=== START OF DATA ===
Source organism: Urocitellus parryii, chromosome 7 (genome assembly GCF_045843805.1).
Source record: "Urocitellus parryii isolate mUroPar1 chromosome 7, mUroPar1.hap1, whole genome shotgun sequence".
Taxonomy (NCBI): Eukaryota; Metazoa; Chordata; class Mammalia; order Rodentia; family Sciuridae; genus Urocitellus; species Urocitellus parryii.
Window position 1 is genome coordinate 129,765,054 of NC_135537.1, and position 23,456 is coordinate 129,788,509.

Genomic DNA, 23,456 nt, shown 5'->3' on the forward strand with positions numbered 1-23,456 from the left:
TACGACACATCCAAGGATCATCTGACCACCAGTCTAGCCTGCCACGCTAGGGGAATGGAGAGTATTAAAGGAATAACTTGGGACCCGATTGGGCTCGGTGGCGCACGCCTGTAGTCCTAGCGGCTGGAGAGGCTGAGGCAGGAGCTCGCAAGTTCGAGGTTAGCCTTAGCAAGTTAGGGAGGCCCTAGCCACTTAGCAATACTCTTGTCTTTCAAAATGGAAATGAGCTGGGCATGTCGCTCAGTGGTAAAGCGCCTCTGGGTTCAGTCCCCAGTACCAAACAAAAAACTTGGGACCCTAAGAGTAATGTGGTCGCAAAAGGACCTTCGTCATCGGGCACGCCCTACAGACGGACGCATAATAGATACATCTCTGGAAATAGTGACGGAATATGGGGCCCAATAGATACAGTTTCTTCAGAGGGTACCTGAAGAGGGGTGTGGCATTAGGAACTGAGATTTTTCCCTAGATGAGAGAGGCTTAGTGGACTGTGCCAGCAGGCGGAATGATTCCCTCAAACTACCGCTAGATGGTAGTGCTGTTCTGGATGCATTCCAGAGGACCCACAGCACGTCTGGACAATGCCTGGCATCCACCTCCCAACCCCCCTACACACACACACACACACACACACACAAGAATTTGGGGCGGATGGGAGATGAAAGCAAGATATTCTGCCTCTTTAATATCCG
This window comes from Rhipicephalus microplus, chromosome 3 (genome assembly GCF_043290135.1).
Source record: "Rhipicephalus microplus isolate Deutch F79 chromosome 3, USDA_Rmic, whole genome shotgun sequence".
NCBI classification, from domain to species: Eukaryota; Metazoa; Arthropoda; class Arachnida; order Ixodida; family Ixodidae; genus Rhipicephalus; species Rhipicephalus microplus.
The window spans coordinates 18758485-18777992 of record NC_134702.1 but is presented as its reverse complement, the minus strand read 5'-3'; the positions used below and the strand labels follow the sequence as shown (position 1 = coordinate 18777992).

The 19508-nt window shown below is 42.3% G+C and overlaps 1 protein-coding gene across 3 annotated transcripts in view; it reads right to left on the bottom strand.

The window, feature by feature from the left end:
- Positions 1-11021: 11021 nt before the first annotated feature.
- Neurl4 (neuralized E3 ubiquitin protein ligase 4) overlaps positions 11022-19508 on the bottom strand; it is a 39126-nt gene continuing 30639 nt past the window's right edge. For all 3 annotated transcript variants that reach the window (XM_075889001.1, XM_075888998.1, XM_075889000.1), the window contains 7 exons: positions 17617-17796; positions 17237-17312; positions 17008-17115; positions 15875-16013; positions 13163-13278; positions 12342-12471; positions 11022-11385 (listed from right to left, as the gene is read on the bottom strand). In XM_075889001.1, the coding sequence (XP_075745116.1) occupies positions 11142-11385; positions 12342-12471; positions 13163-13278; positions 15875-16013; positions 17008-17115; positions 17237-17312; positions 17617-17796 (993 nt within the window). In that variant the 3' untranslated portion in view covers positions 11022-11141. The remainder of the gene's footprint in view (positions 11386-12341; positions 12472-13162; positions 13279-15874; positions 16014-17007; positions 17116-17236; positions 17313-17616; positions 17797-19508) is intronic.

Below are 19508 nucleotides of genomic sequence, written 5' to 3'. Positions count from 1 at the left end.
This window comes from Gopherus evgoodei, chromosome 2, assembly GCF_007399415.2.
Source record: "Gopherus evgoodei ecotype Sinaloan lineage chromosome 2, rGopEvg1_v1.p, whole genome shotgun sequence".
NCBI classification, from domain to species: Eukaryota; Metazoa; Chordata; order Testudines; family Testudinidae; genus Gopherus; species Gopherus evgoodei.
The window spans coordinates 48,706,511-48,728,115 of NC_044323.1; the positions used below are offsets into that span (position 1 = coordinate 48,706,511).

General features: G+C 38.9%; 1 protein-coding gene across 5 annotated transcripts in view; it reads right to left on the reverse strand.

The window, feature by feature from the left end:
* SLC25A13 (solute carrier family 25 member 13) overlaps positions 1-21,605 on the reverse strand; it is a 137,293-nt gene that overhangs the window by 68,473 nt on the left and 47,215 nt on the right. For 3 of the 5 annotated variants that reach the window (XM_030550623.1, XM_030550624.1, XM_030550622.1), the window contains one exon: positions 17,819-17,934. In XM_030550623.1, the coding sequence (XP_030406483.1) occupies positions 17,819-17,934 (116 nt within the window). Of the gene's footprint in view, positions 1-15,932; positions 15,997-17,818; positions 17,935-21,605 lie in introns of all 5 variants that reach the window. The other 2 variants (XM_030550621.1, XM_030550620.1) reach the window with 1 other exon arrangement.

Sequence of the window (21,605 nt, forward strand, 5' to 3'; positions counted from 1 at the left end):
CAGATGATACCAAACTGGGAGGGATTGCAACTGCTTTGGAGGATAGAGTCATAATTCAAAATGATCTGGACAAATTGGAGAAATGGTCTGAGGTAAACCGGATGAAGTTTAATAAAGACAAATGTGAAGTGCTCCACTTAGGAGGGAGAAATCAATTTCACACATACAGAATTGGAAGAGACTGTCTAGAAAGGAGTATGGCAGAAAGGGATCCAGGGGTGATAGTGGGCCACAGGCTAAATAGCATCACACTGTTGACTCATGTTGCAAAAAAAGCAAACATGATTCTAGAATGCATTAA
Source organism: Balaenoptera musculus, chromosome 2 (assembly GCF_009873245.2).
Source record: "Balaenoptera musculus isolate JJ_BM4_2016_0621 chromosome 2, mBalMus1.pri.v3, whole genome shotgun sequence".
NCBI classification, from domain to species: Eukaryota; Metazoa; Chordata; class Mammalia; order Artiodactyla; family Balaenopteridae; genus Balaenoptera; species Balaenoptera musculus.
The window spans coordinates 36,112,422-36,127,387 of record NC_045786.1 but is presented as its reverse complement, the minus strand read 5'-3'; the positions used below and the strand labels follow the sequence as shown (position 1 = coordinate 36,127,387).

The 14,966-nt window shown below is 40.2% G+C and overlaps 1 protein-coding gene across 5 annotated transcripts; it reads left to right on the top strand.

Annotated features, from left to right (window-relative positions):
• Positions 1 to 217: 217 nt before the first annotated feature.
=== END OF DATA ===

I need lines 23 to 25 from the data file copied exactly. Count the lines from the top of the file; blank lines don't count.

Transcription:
Sequence of the window (21,605 nt, forward strand, 5' to 3'; positions counted from 1 at the left end):
CAGATGATACCAAACTGGGAGGGATTGCAACTGCTTTGGAGGATAGAGTCATAATTCAAAATGATCTGGACAAATTGGAGAAATGGTCTGAGGTAAACCGGATGAAGTTTAATAAAGACAAATGTGAAGTGCTCCACTTAGGAGGGAGAAATCAATTTCACACATACAGAATTGGAAGAGACTGTCTAGAAAGGAGTATGGCAGAAAGGGATCCAGGGGTGATAGTGGGCCACAGGCTAAATAGCATCACACTGTTGACTCATGTTGCAAAAAAAGCAAACATGATTCTAGAATGCATTAA
Source organism: Balaenoptera musculus, chromosome 2 (assembly GCF_009873245.2).